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For one brief moment in The Mandalorian, a generation of Star Wars fans got to see something they’d likely thought about for years, but never expected to actually happen. the Imperial Troop Transport — a vehicle released as part of the toy line in 1979 to support the original movie — was actually on the screen for the first time ever.
Later this year, Hasbro will release the latest addition to its Star Wars: The Vintage Collection line: a version of the Imperial Troop Transport, as it appeared in The Mandalorian, as inspired by the original Hasbro vehicle. (You can see some exclusive shots of it accompanying this story.)
Debuting this spring with a retail price of $69.99, the Imperial Troop Transport is already available for preorder from retailers.
In celebration of the announcement, The Hollywood Reporter spoke to Mark Boudreaux, senior principal product designer for Hasbro’s Star Wars product line.
Mark, I have to admit that I am 100 percent the target audience for this. I am the person who had this toy when I was a kid and I am the person that when I saw it on The Mandalorian, I kind of lost my mind.
I mean, to have the opportunity to be involved with this vehicle again after 40 years — it was very exciting for us, as well.
I’m wondering, did you have any sort of heads-up that this show was going to do something based on this toy?
Well, as you might imagine, as we start to work with our partners at Lucasfilm on any new projects, they try to provide us with as much reference as they can. They can help us develop a proper look for vehicles or figures or lightsabers, things like that. So early on, we’re starting to get some of the vehicle reference so that we can develop the product, and then, one day comes along a troop transport. And I just was smiling from ear to ear. “Oh, wow, this is pretty awesome.” My understanding is this is a childhood favorite for [Mandalorian writer, director and executive producer] Dave Filoni as well, so that definitely adds an extra bit of coolness to everything.
Could you unpack more of the process?
It’s a partnership between the Star Wars team in Rhode Island and Lucasfilm. You sit down, take their feedback, try to determine what makes the most sense for their property. Who are going to be the highlighted characters, and how might those characters to relate to vehicles? I’ve always been kind of a vehicle guy — to have a real sense of where a vehicle fits into the story and how it interacts with the characters is really important. When we saw that Mr. Filoni wanted to be able to use the troop transport in The Mandalorian, we thought that this was a perfect candidate for the vintage line. It was the right scale, very figure-interactive. It would allow us to develop a great bit of detail — and, from a personal point of view, something that I really enjoy is that we started with a couple of sketches that were provided to us by Lucasfilm, but there was a lot that needed to be filled in. So from a toy designer point of view, having Lucasfilm allow us and trust us to do appropriate off-camera detailing, if you will, is really something I’ve always been very proud of.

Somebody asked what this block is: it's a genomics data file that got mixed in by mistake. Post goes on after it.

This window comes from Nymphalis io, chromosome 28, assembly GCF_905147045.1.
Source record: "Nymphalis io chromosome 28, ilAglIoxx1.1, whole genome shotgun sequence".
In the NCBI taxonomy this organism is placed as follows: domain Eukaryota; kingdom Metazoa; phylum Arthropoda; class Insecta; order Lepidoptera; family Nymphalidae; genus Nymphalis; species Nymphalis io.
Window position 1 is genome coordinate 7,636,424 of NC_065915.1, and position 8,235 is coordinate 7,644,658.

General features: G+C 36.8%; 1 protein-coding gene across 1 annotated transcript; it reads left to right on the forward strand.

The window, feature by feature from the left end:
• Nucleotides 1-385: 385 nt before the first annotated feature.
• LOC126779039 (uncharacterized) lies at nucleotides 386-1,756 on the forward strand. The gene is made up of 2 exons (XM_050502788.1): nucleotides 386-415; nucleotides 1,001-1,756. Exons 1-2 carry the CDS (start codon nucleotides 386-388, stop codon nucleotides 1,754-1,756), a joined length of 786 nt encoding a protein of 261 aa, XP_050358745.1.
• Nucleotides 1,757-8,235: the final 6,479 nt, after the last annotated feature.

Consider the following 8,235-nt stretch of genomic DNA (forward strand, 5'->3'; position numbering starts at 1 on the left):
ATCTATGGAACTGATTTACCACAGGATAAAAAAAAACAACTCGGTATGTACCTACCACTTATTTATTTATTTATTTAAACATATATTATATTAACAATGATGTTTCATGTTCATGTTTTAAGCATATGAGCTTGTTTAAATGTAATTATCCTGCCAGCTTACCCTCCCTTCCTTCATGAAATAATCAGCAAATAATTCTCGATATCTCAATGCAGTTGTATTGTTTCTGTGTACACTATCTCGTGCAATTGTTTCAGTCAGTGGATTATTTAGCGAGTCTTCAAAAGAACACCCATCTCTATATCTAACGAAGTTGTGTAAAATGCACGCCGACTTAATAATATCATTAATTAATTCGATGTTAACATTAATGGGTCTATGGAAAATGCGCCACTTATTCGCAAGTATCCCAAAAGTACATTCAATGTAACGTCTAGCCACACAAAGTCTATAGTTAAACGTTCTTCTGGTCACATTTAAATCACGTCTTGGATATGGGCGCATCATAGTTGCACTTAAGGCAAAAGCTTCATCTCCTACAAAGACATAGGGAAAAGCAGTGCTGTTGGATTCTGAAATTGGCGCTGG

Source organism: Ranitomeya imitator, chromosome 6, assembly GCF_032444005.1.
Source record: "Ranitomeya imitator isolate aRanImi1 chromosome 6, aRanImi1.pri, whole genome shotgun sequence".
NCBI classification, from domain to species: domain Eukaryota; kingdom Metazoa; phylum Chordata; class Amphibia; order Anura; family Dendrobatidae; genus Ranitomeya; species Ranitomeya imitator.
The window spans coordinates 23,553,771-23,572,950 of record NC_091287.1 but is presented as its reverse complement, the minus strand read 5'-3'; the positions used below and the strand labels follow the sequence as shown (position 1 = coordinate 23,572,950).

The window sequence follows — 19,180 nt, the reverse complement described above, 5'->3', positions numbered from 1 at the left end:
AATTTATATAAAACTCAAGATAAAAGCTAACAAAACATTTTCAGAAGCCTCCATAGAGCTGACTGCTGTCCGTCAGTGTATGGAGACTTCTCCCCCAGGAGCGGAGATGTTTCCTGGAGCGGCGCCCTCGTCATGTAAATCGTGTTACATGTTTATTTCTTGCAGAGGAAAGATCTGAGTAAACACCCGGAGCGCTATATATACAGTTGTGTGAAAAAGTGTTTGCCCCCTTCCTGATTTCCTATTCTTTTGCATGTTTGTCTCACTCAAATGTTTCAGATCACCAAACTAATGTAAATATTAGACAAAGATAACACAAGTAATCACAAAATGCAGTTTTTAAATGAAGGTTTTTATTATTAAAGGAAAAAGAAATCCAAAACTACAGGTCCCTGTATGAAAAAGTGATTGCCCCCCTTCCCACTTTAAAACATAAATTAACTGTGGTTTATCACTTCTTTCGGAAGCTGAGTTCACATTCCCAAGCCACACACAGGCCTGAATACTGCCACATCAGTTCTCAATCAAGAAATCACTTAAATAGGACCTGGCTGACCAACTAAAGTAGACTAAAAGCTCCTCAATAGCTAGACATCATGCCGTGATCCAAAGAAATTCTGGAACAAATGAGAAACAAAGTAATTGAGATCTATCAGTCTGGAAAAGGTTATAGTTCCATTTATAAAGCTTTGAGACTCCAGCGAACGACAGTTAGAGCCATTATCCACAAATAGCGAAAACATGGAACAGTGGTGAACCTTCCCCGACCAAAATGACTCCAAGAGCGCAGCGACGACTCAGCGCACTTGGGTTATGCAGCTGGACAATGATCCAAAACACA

Well, it’s certainly not lost on me that it’s been a big opportunity for me to work on Star Wars for all these years. I’m still just a big kid, I just happen to be age-shifted up a little bit. I’ve always been a big Star Wars fan from the very beginning, you know? Never would have thought that we’d be having this conversation 43 years later, but I’m sure glad we are.
It does have this unique place in culture. And I think that the toys and the vehicles have this very important place in that it’s something that is central to people’s understanding of the films.
You’re right. Obviously, the heroes and villains and the droids and aliens are all pretty critical to the Star Wars story, but again, from a personal point of view, to me, it was, “OK, but you need vehicles to get around. Luke can’t be the hero if he’s not flying the X-wing. Han can’t be a hero if he’s not flying the Millennium Falcon.” The Falcon’s a character in its own right! I really do think that the vehicles and that real world sort of grounds Star Wars, if you will.
The vehicles are so out there, design-wise, that people look at them and go, “Wow, what is that?” Everything really does have this place in Star Wars and people recognize that, whether it’s [Lucasfilm vp] Doug Chiang or Dave Filoni or George Lucas or [original Star Wars visual effects artist] Joe Johnston — all those guys understood that, and I think that still rings true today.
I can’t really speak about anything we might do in the future. We all have a wish list of things we’d like to do. Sometimes, you have to factor in real world realities — sure you’d love to be able to make a Star Destroyer, but that might be a little bit too large. (Laughs.)
As far as developing vehicles, there are so many great vehicles out there. We had a chance to do Poe’s X-wing just recently for the Vintage Collection. We got to do that from scratch with a lot of detail from ourselves. So whether it’s a new vehicle or an old vehicle, any time that we get a chance to update it, if you will, that’s something we’ve always been interested in because we’ve felt that the vehicles really hold up over all these years, whether a vehicle is made 40 years ago or whether it’s made today. Each one of those vehicles was the best they could be at the time, and I think that’s their charm.
This interview has been edited for length and clarity.
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